Mirjam Kooiman (b. 1990, NL) is a curator at Foam, where she has worked on shows including Harley Weir – Boundaries, Ai Weiwei – #SafePassage as well as the Foam Talent exhibition. She holds a BA in Art History and an MA in Curating from the University of Amsterdam, with a special interest in postcolonial approaches in the arts and museum studies. She previously served as a curator-in-training at the photography collection of Amsterdam’s Stedelijk Museum. Mirjam lives and works in Amsterdam.

Images in page 191: Wafaa Bilal, concept sketches for Virtual Jihadi, video game, 2008. Sketches by James Kloiber. © Wafaa Bilal. Courtesy Driscoll Babcock Galleries. Images in pages 192-206: Wafaa Bilal, still from Virtual Jihadi, video game, 2008. © Wafaa Bilal. Courtesy Driscoll Babcock Galleries.



Harit Srikhao


Infected Memories by Mirjam Kooiman

Bangkok, 28 April 2010. As I was walking home

from a cram school downtown, a clash happened between soldiers and protestors around the monument just in front of my house. It stopped all buses from running. The incessant downpour and shouts coming from all directions turned everything into chaos. Everyone seemed to have lost their way. I escaped the area of conflict to a friend’s place, which was on the other side of town. When I finally reached it after four to five hours, other friends of mine were there too. But the violence outside wasn’t in our thoughts. To us it was like a magical extended summer vacation. Only occasionally would we watch the Centre for the Resolution of the Emergency Situation’s announcements, repeatedly showing the footage of protestors attacking the soldiers. Watching the protestors being suppressed by the fully armed soldiers was among our best entertainment. When the situation quietened down, we parted ways to go home. We would meet again just before school started. – Harit Srikhao

history. Nevertheless, neither the government nor the military takes responsibility, claiming instead that the killing was done by a group of ‘mysterious men in black.’ Four days later, a huge mass, including Harit Srikhao and his family, joins the ‘Big Cleaning’ on Ratchaprasong as organised by the government. The whole city is flooded with white liquid to clean the streets. The press is there to record the news, celebrities are seen handing out snacks and sweets, and on the surface, the event looks like one big celebration. People pose in front of the ruins of Central World Plaza, which was badly burned during the protests, taking their photos with crying gestures, shocked faces, and twofinger peace signs. In the following years, images of Ravinder Reddy’s gold-coloured sculpture The Head – with the ruined mall as a backdrop – circulated across social media, accompanied by harsh criticism of the protestors.

On 19 May 2010, the National United Front of Democracy Against Dictatorship (UDD), also known as the ‘Red Shirts’, rises up against the government and demands elections. The protest is met with military force on the same day. More than eighty civilians and six soldiers are killed, and over 2,100 are injured, making it the bloodiest political confrontation in Thai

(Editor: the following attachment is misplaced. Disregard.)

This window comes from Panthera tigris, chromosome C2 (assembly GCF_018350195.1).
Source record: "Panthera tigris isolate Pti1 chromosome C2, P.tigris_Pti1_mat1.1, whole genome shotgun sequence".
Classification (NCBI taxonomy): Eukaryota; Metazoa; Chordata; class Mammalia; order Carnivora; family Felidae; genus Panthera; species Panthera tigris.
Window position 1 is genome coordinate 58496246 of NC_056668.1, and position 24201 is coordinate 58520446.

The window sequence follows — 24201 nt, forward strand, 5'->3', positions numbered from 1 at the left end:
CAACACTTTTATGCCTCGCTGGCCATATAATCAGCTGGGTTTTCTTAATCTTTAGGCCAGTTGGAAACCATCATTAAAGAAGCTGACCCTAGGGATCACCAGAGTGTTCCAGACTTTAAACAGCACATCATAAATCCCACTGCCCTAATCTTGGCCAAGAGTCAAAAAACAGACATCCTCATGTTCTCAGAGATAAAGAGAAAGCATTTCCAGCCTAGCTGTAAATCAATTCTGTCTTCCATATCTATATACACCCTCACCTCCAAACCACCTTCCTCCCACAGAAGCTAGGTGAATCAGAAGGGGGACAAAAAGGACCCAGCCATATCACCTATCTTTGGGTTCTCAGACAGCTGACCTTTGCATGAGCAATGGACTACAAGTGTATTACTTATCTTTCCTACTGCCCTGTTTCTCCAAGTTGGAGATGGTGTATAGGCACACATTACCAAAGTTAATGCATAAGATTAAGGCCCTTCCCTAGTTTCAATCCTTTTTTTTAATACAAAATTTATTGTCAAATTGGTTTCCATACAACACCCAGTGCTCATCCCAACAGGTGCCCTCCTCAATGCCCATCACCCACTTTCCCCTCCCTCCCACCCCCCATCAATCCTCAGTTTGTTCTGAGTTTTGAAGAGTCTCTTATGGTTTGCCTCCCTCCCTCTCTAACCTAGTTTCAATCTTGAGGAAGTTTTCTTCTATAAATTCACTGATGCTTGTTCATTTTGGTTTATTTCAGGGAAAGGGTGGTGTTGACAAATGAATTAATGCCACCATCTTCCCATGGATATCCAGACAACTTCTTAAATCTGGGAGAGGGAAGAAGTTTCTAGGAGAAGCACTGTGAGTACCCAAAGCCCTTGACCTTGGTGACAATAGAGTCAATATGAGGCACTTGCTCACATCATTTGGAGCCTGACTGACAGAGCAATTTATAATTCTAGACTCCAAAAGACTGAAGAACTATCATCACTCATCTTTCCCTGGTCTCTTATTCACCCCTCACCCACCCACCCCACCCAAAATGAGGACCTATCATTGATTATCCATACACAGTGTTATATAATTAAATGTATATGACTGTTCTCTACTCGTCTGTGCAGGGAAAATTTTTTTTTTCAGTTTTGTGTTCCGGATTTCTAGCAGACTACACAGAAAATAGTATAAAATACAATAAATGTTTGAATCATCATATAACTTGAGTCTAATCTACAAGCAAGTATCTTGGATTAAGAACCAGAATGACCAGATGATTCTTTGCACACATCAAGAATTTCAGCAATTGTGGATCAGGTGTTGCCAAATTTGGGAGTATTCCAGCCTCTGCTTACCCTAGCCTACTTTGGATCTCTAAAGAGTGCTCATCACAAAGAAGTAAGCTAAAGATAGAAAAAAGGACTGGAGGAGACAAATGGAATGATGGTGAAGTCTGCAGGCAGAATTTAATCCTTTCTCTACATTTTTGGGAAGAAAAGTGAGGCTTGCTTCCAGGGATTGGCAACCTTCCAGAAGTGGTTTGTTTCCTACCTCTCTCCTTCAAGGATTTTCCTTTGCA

Bangkok, 22 May 2014. After six months of political crisis, the Royal Thai Armed Forces, led by General Prayut Chan-o-cha, launch a coup d'état – the 13th since the country's first in 1932. The military establishes a junta called the National Council for Peace and Order (NCPO) to govern the nation, granting itself amnesty and sweeping powers. It partially repeals the 2007 constitution – save the second chapter concerning the King – establishes martial law, curfews na-


More on page 233 >


Harit Srikhao (b. 1995, TH) studied at King Mongkut’s Institute of Technology Ladkrabang, Bangkok. His work has been shown at Musée de l’Elysée, Switzerland; Centro Nacional de las Artes, Mexico City; QUAD Galleries, Derby, UK. In 2016, an image called Heaven Gate from the Whitewash series won the Juror’s Prize at Filter Photo Festival, Chicago. All Images © Harit Srikhao


Mirjam Kooiman (b. 1990, NL) is a curator at Foam, where she has worked on shows including Harley Weir – Boundaries, Ai Weiwei – #SafePassage as well as the Foam Talent exhibition. She holds a BA in Art History and an MA in Curating from the University of Amsterdam, with a special interest in postcolonial approaches in the arts and museum studies. She previously served as a curator-in-training at the photography collection of Amsterdam’s Stedelijk Museum. Mirjam lives and works in Amsterdam.


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PREVIEW Foam Magazine #47, Propaganda  

Want the full issue? Go to shop.foam.org. Propaganda, the manipulation of political opinion by means of carefully selected information or di...

PREVIEW Foam Magazine #47, Propaganda  

Want the full issue? Go to shop.foam.org. Propaganda, the manipulation of political opinion by means of carefully selected information or di...